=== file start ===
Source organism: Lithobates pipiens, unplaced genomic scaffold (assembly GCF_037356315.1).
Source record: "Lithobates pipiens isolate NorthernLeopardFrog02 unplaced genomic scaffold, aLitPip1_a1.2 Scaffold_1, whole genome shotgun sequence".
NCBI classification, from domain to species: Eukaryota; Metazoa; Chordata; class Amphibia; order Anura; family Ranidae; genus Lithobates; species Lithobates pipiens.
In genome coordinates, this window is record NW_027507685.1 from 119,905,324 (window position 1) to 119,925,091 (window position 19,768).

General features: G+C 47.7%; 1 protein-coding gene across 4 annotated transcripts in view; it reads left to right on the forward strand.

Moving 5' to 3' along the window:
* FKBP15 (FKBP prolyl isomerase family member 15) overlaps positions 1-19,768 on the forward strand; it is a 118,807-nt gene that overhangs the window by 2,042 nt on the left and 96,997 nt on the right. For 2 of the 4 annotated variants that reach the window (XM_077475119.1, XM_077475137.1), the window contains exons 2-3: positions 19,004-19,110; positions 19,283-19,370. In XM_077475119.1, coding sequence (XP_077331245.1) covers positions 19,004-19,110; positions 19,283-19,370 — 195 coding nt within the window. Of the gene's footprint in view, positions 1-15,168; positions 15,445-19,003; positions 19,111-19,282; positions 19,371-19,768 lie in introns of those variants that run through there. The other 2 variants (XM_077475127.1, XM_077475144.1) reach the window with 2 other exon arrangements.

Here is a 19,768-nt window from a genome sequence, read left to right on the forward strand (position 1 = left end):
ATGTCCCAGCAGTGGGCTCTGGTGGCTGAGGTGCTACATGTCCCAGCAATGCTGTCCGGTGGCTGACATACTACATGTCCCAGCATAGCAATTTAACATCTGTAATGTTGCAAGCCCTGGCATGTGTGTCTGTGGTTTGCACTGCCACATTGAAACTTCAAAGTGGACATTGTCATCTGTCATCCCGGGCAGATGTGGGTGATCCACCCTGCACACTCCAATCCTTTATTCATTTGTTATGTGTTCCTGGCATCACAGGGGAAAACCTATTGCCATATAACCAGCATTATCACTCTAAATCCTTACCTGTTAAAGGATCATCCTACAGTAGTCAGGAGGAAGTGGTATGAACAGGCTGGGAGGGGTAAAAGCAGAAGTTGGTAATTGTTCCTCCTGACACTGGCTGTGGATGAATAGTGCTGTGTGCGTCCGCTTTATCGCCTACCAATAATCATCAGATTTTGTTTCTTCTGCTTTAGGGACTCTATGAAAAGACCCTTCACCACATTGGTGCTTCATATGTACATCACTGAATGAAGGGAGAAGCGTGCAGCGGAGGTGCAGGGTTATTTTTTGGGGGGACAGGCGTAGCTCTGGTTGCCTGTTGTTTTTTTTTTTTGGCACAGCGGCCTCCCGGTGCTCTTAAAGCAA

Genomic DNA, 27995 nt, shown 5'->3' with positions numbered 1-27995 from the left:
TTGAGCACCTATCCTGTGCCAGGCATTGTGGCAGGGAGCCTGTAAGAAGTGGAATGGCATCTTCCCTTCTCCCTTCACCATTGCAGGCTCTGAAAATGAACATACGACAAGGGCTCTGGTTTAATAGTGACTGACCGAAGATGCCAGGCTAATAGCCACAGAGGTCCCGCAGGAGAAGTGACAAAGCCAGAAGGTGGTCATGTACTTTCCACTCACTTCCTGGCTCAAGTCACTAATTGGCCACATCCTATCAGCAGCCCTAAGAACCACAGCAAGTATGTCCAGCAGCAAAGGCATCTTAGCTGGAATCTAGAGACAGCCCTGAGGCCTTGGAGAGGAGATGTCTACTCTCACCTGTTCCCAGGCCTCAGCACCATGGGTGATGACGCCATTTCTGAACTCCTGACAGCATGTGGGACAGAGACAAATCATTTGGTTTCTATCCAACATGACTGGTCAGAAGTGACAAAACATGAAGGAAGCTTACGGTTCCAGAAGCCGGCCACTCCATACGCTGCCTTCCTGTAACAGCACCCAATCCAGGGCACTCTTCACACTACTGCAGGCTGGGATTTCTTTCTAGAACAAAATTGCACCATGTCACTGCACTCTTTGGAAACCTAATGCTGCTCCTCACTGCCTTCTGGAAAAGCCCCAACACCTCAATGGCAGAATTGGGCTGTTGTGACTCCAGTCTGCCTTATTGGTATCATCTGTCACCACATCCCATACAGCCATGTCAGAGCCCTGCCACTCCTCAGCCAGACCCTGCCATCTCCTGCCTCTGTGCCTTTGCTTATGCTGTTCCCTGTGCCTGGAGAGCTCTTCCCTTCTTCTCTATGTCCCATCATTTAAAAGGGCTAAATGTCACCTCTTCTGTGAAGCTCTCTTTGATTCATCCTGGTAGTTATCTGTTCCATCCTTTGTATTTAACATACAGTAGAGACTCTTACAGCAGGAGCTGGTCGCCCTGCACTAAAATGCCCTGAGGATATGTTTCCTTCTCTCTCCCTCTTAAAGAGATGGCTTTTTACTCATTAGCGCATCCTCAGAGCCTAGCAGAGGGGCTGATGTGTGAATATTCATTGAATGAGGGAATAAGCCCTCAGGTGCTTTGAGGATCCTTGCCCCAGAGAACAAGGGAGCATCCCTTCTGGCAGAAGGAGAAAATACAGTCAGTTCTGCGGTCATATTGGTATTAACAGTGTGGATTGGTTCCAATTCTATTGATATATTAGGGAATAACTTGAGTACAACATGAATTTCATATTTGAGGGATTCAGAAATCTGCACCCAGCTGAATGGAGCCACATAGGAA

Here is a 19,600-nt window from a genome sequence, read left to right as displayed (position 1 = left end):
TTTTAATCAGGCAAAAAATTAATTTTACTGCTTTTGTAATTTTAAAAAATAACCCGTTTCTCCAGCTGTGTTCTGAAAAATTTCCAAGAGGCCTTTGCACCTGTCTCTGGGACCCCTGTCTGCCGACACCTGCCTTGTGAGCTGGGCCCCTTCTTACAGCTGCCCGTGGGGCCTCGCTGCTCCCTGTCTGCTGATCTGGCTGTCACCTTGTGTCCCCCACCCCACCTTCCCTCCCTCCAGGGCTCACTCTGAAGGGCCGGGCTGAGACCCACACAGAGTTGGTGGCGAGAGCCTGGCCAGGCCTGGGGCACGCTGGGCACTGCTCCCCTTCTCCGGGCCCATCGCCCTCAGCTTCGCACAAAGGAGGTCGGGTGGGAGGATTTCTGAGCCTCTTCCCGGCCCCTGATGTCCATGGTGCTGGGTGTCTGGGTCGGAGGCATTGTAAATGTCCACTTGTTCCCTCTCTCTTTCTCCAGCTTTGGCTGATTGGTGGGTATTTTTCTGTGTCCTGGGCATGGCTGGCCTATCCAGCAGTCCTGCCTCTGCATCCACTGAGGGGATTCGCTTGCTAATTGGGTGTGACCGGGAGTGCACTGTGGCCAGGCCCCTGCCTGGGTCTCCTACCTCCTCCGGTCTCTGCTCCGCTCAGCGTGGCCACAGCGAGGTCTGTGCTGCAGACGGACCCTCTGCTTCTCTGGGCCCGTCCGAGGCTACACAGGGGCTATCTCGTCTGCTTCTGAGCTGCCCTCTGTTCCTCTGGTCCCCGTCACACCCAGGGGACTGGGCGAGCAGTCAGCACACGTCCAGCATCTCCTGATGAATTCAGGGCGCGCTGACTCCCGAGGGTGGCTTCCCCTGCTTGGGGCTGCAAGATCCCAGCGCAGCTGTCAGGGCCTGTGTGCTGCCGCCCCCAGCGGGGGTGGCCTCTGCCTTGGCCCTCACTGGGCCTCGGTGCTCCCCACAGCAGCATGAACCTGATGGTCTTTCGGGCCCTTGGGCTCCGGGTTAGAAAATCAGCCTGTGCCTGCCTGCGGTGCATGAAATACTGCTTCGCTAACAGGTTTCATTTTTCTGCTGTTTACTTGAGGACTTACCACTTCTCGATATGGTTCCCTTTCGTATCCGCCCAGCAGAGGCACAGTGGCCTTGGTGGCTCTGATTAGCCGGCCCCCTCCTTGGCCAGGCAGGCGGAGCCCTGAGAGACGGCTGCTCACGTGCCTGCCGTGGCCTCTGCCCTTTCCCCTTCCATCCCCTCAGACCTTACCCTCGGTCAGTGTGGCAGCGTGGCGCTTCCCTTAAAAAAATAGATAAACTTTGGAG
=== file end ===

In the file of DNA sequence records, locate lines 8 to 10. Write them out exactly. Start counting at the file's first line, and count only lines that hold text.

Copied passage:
Here is a 19,768-nt window from a genome sequence, read left to right on the forward strand (position 1 = left end):
ATGTCCCAGCAGTGGGCTCTGGTGGCTGAGGTGCTACATGTCCCAGCAATGCTGTCCGGTGGCTGACATACTACATGTCCCAGCATAGCAATTTAACATCTGTAATGTTGCAAGCCCTGGCATGTGTGTCTGTGGTTTGCACTGCCACATTGAAACTTCAAAGTGGACATTGTCATCTGTCATCCCGGGCAGATGTGGGTGATCCACCCTGCACACTCCAATCCTTTATTCATTTGTTATGTGTTCCTGGCATCACAGGGGAAAACCTATTGCCATATAACCAGCATTATCACTCTAAATCCTTACCTGTTAAAGGATCATCCTACAGTAGTCAGGAGGAAGTGGTATGAACAGGCTGGGAGGGGTAAAAGCAGAAGTTGGTAATTGTTCCTCCTGACACTGGCTGTGGATGAATAGTGCTGTGTGCGTCCGCTTTATCGCCTACCAATAATCATCAGATTTTGTTTCTTCTGCTTTAGGGACTCTATGAAAAGACCCTTCACCACATTGGTGCTTCATATGTACATCACTGAATGAAGGGAGAAGCGTGCAGCGGAGGTGCAGGGTTATTTTTTGGGGGGACAGGCGTAGCTCTGGTTGCCTGTTGTTTTTTTTTTTTGGCACAGCGGCCTCCCGGTGCTCTTAAAGCAA

Genomic DNA, 27995 nt, shown 5'->3' with positions numbered 1-27995 from the left: